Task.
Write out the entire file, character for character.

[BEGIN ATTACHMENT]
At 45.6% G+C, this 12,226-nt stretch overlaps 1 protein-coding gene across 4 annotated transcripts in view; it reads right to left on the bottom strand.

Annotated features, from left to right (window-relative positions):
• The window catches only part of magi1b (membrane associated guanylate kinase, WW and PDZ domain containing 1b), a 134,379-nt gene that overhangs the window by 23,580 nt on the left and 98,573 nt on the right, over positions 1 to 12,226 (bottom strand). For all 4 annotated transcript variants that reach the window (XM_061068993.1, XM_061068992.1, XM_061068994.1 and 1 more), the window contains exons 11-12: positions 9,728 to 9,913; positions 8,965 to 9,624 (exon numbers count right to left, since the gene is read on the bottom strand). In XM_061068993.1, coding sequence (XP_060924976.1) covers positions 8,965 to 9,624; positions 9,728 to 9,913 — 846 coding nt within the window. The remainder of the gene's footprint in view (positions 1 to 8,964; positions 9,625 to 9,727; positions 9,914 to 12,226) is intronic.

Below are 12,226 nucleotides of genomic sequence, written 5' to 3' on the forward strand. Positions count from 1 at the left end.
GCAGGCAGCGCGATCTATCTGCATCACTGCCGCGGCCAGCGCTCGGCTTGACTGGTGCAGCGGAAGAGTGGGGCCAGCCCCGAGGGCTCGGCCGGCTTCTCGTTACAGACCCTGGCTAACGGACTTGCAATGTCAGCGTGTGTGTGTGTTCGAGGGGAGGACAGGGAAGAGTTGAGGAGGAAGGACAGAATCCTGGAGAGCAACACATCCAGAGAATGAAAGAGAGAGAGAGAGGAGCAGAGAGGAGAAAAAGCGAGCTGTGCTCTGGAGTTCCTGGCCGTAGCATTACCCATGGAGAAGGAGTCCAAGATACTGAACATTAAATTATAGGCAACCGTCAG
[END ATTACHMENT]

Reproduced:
At 45.6% G+C, this 12,226-nt stretch overlaps 1 protein-coding gene across 4 annotated transcripts in view; it reads right to left on the bottom strand.

Annotated features, from left to right (window-relative positions):
• The window catches only part of magi1b (membrane associated guanylate kinase, WW and PDZ domain containing 1b), a 134,379-nt gene that overhangs the window by 23,580 nt on the left and 98,573 nt on the right, over positions 1 to 12,226 (bottom strand). For all 4 annotated transcript variants that reach the window (XM_061068993.1, XM_061068992.1, XM_061068994.1 and 1 more), the window contains exons 11-12: positions 9,728 to 9,913; positions 8,965 to 9,624 (exon numbers count right to left, since the gene is read on the bottom strand). In XM_061068993.1, coding sequence (XP_060924976.1) covers positions 8,965 to 9,624; positions 9,728 to 9,913 — 846 coding nt within the window. The remainder of the gene's footprint in view (positions 1 to 8,964; positions 9,625 to 9,727; positions 9,914 to 12,226) is intronic.

Below are 12,226 nucleotides of genomic sequence, written 5' to 3' on the forward strand. Positions count from 1 at the left end.
GCAGGCAGCGCGATCTATCTGCATCACTGCCGCGGCCAGCGCTCGGCTTGACTGGTGCAGCGGAAGAGTGGGGCCAGCCCCGAGGGCTCGGCCGGCTTCTCGTTACAGACCCTGGCTAACGGACTTGCAATGTCAGCGTGTGTGTGTGTTCGAGGGGAGGACAGGGAAGAGTTGAGGAGGAAGGACAGAATCCTGGAGAGCAACACATCCAGAGAATGAAAGAGAGAGAGAGAGGAGCAGAGAGGAGAAAAAGCGAGCTGTGCTCTGGAGTTCCTGGCCGTAGCATTACCCATGGAGAAGGAGTCCAAGATACTGAACATTAAATTATAGGCAACCGTCAG